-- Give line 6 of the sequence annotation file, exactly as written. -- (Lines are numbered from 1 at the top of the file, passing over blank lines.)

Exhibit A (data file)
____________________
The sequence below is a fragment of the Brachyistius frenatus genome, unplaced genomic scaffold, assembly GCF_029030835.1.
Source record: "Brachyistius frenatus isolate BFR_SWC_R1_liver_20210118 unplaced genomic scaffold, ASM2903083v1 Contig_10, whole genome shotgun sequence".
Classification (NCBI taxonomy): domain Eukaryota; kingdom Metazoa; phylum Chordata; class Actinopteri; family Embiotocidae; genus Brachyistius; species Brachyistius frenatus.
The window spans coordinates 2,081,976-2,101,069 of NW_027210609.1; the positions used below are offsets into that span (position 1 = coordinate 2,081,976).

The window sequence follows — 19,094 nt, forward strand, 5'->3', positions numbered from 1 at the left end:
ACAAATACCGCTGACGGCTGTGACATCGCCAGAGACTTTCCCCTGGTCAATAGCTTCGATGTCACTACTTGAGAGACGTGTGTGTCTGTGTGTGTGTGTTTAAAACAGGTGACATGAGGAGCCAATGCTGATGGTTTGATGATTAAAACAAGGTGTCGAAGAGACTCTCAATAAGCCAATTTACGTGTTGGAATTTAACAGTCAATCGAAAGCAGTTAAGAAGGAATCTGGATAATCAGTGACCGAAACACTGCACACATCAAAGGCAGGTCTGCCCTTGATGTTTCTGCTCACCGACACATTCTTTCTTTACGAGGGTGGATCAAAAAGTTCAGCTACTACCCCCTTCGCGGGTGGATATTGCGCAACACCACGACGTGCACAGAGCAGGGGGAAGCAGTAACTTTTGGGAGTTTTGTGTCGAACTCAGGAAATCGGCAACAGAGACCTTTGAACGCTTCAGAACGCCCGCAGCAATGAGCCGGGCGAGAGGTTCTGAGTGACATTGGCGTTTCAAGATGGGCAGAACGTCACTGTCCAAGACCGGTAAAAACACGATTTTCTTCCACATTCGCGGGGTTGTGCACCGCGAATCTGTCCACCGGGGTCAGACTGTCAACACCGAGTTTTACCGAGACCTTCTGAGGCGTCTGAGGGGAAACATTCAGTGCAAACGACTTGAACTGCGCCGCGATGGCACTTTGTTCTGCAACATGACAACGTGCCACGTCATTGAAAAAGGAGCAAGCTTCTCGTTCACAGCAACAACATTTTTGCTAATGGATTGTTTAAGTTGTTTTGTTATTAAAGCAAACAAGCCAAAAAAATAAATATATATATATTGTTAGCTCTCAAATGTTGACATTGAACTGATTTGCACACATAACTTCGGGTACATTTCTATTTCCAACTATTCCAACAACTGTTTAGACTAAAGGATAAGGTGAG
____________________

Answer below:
ACAAATACCGCTGACGGCTGTGACATCGCCAGAGACTTTCCCCTGGTCAATAGCTTCGATGTCACTACTTGAGAGACGTGTGTGTCTGTGTGTGTGTGTTTAAAACAGGTGACATGAGGAGCCAATGCTGATGGTTTGATGATTAAAACAAGGTGTCGAAGAGACTCTCAATAAGCCAATTTACGTGTTGGAATTTAACAGTCAATCGAAAGCAGTTAAGAAGGAATCTGGATAATCAGTGACCGAAACACTGCACACATCAAAGGCAGGTCTGCCCTTGATGTTTCTGCTCACCGACACATTCTTTCTTTACGAGGGTGGATCAAAAAGTTCAGCTACTACCCCCTTCGCGGGTGGATATTGCGCAACACCACGACGTGCACAGAGCAGGGGGAAGCAGTAACTTTTGGGAGTTTTGTGTCGAACTCAGGAAATCGGCAACAGAGACCTTTGAACGCTTCAGAACGCCCGCAGCAATGAGCCGGGCGAGAGGTTCTGAGTGACATTGGCGTTTCAAGATGGGCAGAACGTCACTGTCCAAGACCGGTAAAAACACGATTTTCTTCCACATTCGCGGGGTTGTGCACCGCGAATCTGTCCACCGGGGTCAGACTGTCAACACCGAGTTTTACCGAGACCTTCTGAGGCGTCTGAGGGGAAACATTCAGTGCAAACGACTTGAACTGCGCCGCGATGGCACTTTGTTCTGCAACATGACAACGTGCCACGTCATTGAAAAAGGAGCAAGCTTCTCGTTCACAGCAACAACATTTTTGCTAATGGATTGTTTAAGTTGTTTTGTTATTAAAGCAAACAAGCCAAAAAAATAAATATATATATATTGTTAGCTCTCAAATGTTGACATTGAACTGATTTGCACACATAACTTCGGGTACATTTCTATTTCCAACTATTCCAACAACTGTTTAGACTAAAGGATAAGGTGAG